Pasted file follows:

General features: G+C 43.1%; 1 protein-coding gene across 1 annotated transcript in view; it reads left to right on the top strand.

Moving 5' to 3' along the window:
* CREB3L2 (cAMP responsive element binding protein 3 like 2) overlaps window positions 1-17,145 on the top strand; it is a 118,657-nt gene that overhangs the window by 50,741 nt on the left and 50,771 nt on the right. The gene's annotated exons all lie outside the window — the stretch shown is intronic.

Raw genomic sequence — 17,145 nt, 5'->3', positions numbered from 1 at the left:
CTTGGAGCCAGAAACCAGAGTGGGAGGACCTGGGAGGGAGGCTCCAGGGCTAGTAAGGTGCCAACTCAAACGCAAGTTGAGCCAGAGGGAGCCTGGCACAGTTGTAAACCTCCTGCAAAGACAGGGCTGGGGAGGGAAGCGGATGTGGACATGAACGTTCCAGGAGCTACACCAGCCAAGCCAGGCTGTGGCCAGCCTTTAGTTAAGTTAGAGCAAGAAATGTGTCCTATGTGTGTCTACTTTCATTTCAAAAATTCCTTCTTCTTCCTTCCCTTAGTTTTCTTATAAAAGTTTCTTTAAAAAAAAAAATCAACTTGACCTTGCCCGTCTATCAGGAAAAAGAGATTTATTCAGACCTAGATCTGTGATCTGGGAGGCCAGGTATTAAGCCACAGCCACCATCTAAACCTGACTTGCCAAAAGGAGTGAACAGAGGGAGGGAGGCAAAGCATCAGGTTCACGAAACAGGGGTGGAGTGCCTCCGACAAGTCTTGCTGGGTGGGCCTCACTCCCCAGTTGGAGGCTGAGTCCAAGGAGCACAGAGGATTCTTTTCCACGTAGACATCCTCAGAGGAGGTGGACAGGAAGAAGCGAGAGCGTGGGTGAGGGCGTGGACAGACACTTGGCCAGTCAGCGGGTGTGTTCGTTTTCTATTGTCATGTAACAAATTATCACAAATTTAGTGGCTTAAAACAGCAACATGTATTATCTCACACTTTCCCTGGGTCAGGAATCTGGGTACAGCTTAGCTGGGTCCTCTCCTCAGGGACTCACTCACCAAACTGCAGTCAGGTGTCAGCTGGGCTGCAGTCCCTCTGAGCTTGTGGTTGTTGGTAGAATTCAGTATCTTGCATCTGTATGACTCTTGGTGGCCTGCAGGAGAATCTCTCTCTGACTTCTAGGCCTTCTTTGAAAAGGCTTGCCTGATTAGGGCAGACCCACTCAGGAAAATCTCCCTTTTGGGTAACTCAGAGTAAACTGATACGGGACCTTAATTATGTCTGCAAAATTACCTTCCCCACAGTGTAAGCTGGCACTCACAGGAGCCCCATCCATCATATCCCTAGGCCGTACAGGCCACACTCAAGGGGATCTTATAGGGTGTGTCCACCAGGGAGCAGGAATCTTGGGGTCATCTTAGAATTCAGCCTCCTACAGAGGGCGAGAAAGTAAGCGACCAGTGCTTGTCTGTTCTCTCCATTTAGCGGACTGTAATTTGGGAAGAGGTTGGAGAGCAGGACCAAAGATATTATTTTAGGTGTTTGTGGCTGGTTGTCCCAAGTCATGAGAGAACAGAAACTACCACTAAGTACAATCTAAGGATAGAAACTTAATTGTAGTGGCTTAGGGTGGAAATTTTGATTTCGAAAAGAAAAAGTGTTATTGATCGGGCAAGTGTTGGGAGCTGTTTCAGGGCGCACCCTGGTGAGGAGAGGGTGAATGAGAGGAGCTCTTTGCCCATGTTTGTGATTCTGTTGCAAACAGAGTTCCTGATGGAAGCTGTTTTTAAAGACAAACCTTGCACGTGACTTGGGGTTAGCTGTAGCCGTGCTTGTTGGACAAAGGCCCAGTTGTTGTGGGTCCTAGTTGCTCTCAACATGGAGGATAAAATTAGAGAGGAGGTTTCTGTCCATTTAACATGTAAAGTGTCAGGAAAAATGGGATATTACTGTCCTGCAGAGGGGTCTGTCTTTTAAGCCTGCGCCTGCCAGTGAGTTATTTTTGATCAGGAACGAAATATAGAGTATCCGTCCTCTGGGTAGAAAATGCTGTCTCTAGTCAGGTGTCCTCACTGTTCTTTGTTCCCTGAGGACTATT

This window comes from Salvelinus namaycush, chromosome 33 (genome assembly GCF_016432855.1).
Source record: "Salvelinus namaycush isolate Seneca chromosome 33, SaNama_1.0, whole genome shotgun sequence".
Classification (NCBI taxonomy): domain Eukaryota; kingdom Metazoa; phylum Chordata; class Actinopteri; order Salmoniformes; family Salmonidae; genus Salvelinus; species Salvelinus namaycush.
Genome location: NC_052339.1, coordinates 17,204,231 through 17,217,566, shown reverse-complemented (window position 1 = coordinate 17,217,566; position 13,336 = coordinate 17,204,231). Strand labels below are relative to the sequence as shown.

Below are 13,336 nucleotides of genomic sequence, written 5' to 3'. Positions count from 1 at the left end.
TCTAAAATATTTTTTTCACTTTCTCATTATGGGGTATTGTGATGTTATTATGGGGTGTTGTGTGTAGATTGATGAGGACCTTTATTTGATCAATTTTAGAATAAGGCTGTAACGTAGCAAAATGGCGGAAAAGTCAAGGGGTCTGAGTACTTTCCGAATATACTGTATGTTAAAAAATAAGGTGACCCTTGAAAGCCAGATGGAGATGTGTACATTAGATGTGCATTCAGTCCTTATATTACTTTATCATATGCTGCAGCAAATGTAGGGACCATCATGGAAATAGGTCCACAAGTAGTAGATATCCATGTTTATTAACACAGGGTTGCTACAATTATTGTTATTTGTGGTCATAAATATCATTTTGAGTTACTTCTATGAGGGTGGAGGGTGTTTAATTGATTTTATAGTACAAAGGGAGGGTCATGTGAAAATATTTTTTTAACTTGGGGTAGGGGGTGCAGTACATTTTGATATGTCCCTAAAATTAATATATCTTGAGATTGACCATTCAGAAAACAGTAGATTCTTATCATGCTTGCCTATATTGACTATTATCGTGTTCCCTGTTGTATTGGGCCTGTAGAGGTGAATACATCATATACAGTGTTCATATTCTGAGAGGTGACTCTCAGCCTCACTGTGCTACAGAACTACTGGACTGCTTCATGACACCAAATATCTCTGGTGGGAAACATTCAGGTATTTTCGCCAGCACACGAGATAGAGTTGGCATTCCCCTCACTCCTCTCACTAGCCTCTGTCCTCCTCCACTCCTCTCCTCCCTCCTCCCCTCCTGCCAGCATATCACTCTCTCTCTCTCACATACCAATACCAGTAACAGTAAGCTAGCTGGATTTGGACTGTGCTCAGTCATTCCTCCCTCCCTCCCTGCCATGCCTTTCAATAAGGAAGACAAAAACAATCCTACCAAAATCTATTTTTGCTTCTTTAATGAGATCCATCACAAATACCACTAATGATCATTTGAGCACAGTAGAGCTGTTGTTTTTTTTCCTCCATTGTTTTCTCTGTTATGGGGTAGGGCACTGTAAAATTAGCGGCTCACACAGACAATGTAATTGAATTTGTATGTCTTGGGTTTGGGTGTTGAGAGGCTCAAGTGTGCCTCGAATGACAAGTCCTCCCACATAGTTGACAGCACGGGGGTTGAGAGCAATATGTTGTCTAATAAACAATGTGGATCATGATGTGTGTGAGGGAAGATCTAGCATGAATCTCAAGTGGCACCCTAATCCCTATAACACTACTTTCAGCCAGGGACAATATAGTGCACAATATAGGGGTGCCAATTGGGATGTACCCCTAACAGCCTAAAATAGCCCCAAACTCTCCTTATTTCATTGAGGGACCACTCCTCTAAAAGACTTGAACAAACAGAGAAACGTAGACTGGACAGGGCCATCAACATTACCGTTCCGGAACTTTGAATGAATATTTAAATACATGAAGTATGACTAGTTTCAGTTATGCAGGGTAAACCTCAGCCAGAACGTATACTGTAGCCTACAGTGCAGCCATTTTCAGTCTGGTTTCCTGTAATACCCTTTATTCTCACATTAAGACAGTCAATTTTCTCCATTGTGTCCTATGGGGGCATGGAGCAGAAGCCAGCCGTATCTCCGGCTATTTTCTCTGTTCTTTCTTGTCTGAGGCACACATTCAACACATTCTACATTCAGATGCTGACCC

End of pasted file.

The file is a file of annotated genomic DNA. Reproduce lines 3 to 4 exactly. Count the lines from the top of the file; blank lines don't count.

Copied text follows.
* CREB3L2 (cAMP responsive element binding protein 3 like 2) overlaps window positions 1-17,145 on the top strand; it is a 118,657-nt gene that overhangs the window by 50,741 nt on the left and 50,771 nt on the right. The gene's annotated exons all lie outside the window — the stretch shown is intronic.

Raw genomic sequence — 17,145 nt, 5'->3', positions numbered from 1 at the left: